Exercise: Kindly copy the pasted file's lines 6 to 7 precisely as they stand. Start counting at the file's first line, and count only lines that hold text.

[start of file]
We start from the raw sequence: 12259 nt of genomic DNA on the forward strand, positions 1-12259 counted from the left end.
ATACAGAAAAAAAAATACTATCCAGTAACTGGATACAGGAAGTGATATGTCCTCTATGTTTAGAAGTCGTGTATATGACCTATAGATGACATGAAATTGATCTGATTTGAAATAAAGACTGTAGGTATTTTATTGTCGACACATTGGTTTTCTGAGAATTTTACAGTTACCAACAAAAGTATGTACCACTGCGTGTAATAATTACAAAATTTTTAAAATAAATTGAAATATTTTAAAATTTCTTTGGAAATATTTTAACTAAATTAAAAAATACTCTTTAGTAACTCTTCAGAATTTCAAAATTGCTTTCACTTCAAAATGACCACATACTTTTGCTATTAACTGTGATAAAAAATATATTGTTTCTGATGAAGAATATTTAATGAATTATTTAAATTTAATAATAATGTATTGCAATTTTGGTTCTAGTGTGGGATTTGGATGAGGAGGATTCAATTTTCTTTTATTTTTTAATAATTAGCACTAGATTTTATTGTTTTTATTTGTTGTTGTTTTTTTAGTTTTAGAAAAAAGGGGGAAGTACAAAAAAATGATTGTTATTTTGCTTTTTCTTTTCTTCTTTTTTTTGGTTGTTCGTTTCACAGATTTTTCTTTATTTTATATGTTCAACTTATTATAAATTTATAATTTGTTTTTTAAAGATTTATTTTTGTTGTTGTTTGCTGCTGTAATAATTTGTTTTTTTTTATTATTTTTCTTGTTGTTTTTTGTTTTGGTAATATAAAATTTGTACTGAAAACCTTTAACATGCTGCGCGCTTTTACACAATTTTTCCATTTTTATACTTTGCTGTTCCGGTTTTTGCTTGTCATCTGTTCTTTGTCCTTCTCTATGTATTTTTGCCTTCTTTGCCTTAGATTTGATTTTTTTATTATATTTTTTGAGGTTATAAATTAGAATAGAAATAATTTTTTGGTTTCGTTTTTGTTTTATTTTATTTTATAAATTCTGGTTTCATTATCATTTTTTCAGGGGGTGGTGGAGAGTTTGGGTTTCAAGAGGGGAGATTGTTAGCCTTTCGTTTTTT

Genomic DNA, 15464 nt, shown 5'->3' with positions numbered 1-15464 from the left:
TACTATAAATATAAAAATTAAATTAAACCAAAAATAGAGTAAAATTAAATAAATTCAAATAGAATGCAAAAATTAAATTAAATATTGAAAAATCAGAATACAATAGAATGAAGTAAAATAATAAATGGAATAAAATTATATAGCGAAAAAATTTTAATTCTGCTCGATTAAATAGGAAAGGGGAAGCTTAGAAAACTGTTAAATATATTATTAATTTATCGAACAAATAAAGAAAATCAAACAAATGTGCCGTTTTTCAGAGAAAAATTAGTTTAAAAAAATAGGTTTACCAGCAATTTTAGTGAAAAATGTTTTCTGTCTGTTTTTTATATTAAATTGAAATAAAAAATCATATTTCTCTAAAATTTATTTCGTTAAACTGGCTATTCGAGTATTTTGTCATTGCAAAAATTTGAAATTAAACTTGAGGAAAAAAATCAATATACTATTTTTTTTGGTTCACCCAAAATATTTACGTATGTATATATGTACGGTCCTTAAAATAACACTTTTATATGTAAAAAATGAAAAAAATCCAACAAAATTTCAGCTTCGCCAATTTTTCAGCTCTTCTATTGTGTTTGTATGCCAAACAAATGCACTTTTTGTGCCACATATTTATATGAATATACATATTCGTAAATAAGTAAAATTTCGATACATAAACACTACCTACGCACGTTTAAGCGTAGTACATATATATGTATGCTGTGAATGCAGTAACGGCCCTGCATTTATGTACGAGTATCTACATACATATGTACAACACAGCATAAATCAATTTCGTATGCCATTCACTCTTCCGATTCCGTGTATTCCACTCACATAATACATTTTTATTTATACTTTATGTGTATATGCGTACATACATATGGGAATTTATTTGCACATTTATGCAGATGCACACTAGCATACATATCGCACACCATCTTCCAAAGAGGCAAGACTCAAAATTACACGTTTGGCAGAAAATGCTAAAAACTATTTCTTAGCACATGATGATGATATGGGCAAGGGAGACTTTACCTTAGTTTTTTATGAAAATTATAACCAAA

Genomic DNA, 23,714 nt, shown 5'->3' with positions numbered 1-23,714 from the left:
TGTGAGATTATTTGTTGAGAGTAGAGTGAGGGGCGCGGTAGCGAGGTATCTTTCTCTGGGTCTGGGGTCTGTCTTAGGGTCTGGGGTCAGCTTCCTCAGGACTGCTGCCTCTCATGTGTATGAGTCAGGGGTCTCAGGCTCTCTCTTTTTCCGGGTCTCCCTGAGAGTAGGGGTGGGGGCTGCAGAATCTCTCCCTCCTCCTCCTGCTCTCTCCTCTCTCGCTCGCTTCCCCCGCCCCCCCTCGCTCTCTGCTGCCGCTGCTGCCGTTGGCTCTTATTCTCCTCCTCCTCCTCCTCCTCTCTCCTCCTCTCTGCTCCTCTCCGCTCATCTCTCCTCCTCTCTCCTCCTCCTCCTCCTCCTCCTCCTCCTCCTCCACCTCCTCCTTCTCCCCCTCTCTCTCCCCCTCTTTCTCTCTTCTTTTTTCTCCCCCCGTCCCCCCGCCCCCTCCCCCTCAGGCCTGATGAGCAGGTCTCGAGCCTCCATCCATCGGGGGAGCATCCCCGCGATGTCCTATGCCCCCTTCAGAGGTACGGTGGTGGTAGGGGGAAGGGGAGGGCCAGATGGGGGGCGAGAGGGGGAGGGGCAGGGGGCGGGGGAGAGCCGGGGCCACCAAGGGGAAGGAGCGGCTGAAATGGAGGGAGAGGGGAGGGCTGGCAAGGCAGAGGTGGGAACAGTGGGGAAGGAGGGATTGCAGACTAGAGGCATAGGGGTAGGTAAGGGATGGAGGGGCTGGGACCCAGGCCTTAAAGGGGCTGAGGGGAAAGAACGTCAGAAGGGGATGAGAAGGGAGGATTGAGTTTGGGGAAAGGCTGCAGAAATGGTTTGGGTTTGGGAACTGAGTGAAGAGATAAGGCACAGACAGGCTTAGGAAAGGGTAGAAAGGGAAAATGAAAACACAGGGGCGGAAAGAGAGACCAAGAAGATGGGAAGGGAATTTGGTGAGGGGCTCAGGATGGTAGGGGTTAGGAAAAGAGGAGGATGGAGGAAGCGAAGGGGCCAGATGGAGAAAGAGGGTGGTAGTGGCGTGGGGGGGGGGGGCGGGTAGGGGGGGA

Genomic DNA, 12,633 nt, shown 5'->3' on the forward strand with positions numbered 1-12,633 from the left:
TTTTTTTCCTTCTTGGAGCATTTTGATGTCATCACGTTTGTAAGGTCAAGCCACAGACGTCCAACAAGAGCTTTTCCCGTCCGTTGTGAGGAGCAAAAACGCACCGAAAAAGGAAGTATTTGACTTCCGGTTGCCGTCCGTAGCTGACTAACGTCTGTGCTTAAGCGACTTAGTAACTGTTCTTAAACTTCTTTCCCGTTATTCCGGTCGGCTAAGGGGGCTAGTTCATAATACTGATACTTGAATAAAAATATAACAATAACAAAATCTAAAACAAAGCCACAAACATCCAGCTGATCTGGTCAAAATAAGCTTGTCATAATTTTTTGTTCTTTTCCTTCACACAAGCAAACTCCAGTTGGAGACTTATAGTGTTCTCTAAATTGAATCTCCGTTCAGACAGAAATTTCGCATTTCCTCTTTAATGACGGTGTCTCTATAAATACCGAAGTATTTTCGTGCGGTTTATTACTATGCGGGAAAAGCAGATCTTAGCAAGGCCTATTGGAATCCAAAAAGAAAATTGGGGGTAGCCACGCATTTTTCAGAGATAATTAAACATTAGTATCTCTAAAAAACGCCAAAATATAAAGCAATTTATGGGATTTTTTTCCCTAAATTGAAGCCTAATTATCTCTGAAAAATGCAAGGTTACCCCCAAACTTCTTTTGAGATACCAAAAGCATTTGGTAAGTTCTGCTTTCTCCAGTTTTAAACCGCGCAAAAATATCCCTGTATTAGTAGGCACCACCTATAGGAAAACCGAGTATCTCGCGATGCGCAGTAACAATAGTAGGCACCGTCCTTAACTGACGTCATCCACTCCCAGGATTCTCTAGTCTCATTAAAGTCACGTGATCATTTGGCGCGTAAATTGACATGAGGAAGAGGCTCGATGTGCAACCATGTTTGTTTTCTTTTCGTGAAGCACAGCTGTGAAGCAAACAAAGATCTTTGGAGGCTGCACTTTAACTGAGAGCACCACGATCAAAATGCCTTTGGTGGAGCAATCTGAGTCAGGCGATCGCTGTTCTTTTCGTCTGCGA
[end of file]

TGTGAGATTATTTGTTGAGAGTAGAGTGAGGGGCGCGGTAGCGAGGTATCTTTCTCTGGGTCTGGGGTCTGTCTTAGGGTCTGGGGTCAGCTTCCTCAGGACTGCTGCCTCTCATGTGTATGAGTCAGGGGTCTCAGGCTCTCTCTTTTTCCGGGTCTCCCTGAGAGTAGGGGTGGGGGCTGCAGAATCTCTCCCTCCTCCTCCTGCTCTCTCCTCTCTCGCTCGCTTCCCCCGCCCCCCCTCGCTCTCTGCTGCCGCTGCTGCCGTTGGCTCTTATTCTCCTCCTCCTCCTCCTCCTCTCTCCTCCTCTCTGCTCCTCTCCGCTCATCTCTCCTCCTCTCTCCTCCTCCTCCTCCTCCTCCTCCTCCTCCTCCACCTCCTCCTTCTCCCCCTCTCTCTCCCCCTCTTTCTCTCTTCTTTTTTCTCCCCCCGTCCCCCCGCCCCCTCCCCCTCAGGCCTGATGAGCAGGTCTCGAGCCTCCATCCATCGGGGGAGCATCCCCGCGATGTCCTATGCCCCCTTCAGAGGTACGGTGGTGGTAGGGGGAAGGGGAGGGCCAGATGGGGGGCGAGAGGGGGAGGGGCAGGGGGCGGGGGAGAGCCGGGGCCACCAAGGGGAAGGAGCGGCTGAAATGGAGGGAGAGGGGAGGGCTGGCAAGGCAGAGGTGGGAACAGTGGGGAAGGAGGGATTGCAGACTAGAGGCATAGGGGTAGGTAAGGGATGGAGGGGCTGGGACCCAGGCCTTAAAGGGGCTGAGGGGAAAGAACGTCAGAAGGGGATGAGAAGGGAGGATTGAGTTTGGGGAAAGGCTGCAGAAATGGTTTGGGTTTGGGAACTGAGTGAAGAGATAAGGCACAGACAGGCTTAGGAAAGGGTAGAAAGGGAAAATGAAAACACAGGGGCGGAAAGAGAGACCAAGAAGATGGGAAGGGAATTTGGTGAGGGGCTCAGGATGGTAGGGGTTAGGAAAAGAGGAGGATGGAGGAAGCGAAGGGGCCAGATGGAGAAAGAGGGTGGTAGTGGCGTGGGGGGGGGGGGCGGGTAGGGGGGGA

Genomic DNA, 12,633 nt, shown 5'->3' on the forward strand with positions numbered 1-12,633 from the left: